Concept art is a form of illustration used to convey an idea for use in films, video games, animation, comic books, or other media before it is put into the final product. Concept art usually refers to world-building artwork used to inspire the development of media products, and is not the same as visual development art or concept design, though all three are often confused.

A game artist is an artist who creates art for one or more types of games. In video games, game artists are responsible for all of the aspects of game development that call for visual art. Game artists play a vital role and are often credited in role-playing games, collectible card games and video games.

A texture artist is an individual who develops textures for digital media, usually for video games, movies, web sites and television shows. These textures can be in the form of 2D or (rarely) 3D art that may be overlaid onto a polygon mesh to create a realistic 3D model.

The development of Doom, a first-person shooter video game by id Software, began in November 1992 and continued until the game was released in December 1993. Seven people worked on Doom, which is considered one of the most significant and influential titles in video game history. The initial development team was programmers John Carmack and John Romero, artists Adrian Carmack and Kevin Cloud, and designer Tom Hall; late in development Hall was replaced by Sandy Petersen and programmer Dave Taylor was added to the team. The music and sound effects were created by Bobby Prince.

Level (video gaming) in a video game, space available to the player in completing an objective

A level, map, area, stage, world, track, board, floor, zone, phase, mission, episode, or course in a video game is the total space available to the player during the course of completing a discrete objective. Video game levels generally have progressively increasing difficulty to appeal to players with different skill levels. Each level presents new content and challenges to keep player's interest high. The use of levels in video games dates back to Namco's shoot 'em up Galaxian, released in 1979 during the golden age of video arcade games.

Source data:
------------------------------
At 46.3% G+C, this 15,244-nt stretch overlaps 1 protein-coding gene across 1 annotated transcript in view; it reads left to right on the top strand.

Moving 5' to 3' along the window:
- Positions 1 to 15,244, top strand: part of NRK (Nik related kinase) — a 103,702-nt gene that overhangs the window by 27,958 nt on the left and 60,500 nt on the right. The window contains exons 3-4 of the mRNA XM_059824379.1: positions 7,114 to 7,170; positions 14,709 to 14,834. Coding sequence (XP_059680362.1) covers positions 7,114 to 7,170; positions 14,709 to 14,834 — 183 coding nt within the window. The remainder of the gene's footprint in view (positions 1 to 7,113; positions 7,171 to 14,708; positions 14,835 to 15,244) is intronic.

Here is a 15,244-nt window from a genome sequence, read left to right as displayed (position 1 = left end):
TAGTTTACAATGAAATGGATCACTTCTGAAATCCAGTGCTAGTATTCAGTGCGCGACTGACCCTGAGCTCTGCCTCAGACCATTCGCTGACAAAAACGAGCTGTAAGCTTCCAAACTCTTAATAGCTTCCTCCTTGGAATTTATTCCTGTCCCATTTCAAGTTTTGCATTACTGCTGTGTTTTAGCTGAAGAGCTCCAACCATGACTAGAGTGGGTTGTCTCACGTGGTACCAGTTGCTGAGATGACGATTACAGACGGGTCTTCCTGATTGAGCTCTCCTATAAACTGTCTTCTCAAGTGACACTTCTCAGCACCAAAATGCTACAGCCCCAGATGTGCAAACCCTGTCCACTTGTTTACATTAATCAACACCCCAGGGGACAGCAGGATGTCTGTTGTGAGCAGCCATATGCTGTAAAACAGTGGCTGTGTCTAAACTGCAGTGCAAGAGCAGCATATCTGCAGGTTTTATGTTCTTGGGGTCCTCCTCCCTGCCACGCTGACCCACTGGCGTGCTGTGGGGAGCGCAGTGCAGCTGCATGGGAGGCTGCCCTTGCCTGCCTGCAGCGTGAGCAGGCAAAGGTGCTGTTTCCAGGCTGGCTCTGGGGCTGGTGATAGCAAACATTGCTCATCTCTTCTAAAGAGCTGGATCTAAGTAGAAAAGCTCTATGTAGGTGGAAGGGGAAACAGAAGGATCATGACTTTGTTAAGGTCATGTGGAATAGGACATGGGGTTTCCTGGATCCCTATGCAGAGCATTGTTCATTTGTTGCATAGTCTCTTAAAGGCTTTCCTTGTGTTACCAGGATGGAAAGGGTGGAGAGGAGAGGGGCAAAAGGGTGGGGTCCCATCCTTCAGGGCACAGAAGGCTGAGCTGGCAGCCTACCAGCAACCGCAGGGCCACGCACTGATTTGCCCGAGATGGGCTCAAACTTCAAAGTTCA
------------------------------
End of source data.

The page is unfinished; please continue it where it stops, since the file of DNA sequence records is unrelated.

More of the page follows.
<i>The Lost World: Jurassic Park</i> (console game)

The Lost World: Jurassic Park is an action-adventure video game developed by DreamWorks Interactive and Appaloosa Interactive, and published by Electronic Arts and Sega for the Sony PlayStation and Sega Saturn, respectively, in 1997. The Lost World: Jurassic Park is based on the film of the same name, which in turn is based on the novel by Michael Crichton. In 1998 a special edition of the game was released for the Sony PlayStation as a Greatest Hits title and featured several modifications to the gameplay.

Game testing, a subset of game development, is a software testing process for quality control of video games. The primary function of game testing is the discovery and documentation of software defects. Interactive entertainment software testing is a highly technical field requiring computing expertise, analytic competence, critical evaluation skills, and endurance. In recent years the field of game testing has come under fire for being excessively strenuous and unrewarding, both financially and emotionally.

<i>Descent to Undermountain</i> video game

Descent to Undermountain is a role-playing video game developed and published by Interplay in 1997. Based on the Dungeons & Dragons setting of Undermountain in the Forgotten Realms, it casts the player as an adventurer out to explore the treasure-filled recesses of the Undermountain dungeon. The "Descent" part of the name refers to the game's use of the 3D rendering engine from the 1995 game Descent.